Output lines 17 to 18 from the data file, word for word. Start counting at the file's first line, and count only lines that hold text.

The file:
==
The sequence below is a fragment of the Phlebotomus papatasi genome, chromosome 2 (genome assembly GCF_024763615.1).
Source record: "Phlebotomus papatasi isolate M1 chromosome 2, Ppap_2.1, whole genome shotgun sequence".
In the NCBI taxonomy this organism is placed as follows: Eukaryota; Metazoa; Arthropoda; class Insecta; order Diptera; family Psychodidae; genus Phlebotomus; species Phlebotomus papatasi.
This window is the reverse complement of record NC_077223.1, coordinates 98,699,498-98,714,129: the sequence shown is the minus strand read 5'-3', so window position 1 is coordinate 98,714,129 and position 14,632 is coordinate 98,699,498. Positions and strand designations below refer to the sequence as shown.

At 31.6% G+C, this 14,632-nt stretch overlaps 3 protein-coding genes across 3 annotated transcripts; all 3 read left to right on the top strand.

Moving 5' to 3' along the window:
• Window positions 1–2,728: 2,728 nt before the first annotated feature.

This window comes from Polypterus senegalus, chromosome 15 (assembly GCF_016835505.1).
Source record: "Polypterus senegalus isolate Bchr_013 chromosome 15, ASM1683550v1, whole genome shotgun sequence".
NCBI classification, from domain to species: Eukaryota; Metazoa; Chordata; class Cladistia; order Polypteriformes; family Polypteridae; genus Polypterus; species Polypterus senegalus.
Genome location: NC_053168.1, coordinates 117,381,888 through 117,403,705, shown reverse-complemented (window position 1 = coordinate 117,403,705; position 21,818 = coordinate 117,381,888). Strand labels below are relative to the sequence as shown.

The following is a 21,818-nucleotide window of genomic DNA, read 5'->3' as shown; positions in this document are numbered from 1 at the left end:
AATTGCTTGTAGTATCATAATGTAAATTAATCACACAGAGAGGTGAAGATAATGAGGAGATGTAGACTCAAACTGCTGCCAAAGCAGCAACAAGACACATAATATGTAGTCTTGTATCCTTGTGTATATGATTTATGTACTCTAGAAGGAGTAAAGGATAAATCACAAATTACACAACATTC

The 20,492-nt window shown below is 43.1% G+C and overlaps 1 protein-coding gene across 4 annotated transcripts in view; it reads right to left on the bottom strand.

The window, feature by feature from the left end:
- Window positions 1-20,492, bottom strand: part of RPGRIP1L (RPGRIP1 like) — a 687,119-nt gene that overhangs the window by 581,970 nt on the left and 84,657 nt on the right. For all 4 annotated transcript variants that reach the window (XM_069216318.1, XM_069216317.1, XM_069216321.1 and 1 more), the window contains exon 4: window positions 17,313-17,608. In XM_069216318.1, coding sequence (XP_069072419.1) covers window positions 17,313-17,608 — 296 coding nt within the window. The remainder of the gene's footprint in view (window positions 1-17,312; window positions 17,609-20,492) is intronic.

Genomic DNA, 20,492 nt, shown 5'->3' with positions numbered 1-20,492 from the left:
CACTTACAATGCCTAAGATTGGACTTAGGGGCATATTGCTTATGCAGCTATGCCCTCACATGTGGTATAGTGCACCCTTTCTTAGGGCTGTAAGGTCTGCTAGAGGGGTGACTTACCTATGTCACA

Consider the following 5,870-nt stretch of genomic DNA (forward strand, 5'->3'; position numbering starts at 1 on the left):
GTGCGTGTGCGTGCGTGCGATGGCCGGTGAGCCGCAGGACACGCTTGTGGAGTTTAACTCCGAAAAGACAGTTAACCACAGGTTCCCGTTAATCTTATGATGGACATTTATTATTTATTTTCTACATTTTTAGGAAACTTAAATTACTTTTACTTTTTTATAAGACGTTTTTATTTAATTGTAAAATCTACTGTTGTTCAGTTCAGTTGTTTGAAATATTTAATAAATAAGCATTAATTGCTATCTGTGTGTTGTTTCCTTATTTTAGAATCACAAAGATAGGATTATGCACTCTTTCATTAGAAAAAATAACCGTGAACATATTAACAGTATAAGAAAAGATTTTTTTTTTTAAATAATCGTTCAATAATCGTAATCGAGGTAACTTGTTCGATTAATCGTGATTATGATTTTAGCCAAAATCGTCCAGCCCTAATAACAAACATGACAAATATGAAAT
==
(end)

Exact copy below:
Genomic DNA, 20,492 nt, shown 5'->3' with positions numbered 1-20,492 from the left:
CACTTACAATGCCTAAGATTGGACTTAGGGGCATATTGCTTATGCAGCTATGCCCTCACATGTGGTATAGTGCACCCTTTCTTAGGGCTGTAAGGTCTGCTAGAGGGGTGACTTACCTATGTCACA